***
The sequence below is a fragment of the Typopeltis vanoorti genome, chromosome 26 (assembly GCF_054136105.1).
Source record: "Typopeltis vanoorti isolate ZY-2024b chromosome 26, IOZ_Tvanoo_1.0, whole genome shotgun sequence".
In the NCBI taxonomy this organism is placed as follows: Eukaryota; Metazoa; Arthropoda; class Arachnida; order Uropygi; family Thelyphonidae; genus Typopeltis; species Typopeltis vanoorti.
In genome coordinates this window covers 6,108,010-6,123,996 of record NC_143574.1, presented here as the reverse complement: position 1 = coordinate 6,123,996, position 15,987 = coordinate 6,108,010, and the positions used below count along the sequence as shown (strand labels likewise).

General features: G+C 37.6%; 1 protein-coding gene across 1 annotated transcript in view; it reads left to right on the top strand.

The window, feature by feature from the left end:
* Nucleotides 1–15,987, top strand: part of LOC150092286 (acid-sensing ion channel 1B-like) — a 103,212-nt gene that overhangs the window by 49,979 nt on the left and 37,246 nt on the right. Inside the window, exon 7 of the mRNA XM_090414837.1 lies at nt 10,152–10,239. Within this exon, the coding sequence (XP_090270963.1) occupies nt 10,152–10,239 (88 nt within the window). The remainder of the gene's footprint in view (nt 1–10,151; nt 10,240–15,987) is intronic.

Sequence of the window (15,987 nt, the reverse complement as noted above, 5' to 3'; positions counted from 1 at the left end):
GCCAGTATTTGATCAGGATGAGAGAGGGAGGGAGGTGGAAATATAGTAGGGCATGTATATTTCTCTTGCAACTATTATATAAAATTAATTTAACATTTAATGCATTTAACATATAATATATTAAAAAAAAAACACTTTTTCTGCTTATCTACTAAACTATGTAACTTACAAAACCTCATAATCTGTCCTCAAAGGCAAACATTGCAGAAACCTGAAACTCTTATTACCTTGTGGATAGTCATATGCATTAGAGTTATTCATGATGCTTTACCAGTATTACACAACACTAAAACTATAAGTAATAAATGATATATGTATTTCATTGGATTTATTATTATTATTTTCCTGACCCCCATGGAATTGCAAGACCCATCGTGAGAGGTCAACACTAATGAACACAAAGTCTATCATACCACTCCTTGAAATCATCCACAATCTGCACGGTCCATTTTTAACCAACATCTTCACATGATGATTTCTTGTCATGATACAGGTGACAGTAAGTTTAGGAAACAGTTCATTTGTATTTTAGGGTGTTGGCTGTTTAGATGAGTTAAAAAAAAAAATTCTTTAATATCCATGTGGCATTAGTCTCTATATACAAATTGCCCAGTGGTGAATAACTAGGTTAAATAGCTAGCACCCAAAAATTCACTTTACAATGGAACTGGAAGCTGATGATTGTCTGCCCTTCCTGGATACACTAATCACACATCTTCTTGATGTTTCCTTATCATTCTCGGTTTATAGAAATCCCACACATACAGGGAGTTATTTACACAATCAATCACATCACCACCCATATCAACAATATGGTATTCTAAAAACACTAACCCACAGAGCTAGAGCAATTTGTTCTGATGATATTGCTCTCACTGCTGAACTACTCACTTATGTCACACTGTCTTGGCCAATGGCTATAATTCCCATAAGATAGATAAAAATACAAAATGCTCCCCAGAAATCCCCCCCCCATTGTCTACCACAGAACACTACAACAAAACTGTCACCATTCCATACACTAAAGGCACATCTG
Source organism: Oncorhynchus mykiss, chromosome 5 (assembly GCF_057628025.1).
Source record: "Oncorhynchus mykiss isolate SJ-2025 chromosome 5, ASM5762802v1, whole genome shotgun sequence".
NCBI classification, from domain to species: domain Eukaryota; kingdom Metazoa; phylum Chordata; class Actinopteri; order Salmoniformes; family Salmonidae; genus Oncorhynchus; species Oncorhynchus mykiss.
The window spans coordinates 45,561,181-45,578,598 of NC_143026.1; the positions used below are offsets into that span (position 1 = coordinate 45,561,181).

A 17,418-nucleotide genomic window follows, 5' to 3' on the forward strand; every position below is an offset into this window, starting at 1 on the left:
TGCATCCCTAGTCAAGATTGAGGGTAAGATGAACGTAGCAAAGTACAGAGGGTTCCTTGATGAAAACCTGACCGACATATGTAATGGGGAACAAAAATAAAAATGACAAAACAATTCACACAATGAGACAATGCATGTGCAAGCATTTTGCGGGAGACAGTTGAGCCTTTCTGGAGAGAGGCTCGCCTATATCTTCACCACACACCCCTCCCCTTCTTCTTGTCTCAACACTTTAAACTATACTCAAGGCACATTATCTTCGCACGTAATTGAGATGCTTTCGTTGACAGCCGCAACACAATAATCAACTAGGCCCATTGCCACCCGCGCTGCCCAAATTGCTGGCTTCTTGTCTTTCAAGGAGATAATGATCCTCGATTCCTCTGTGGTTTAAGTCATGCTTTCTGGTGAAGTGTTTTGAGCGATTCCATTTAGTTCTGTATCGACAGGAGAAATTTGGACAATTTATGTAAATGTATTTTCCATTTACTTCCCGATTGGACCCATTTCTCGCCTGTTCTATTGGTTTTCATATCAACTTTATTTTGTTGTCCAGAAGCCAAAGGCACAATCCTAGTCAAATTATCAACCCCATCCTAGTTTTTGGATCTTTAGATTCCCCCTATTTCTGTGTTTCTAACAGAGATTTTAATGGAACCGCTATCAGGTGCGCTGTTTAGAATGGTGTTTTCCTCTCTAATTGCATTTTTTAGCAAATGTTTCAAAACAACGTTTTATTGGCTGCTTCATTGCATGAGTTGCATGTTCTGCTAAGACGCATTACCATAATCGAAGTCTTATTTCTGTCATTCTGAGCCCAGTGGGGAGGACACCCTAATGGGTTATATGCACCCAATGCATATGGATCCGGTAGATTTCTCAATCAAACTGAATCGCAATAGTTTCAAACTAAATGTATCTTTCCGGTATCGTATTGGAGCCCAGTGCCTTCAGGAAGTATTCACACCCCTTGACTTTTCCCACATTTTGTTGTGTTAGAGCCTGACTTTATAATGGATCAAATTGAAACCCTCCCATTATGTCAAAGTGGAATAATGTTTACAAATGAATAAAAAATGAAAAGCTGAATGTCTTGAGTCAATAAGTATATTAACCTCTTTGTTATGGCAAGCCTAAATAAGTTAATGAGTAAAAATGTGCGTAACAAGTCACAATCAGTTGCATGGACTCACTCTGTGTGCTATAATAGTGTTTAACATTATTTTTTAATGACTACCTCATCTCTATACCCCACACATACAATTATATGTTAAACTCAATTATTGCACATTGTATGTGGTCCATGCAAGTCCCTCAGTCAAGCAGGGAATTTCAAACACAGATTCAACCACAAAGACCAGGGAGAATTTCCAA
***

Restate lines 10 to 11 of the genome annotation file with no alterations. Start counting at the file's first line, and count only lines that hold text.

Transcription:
Source organism: Oncorhynchus mykiss, chromosome 5 (assembly GCF_057628025.1).
Source record: "Oncorhynchus mykiss isolate SJ-2025 chromosome 5, ASM5762802v1, whole genome shotgun sequence".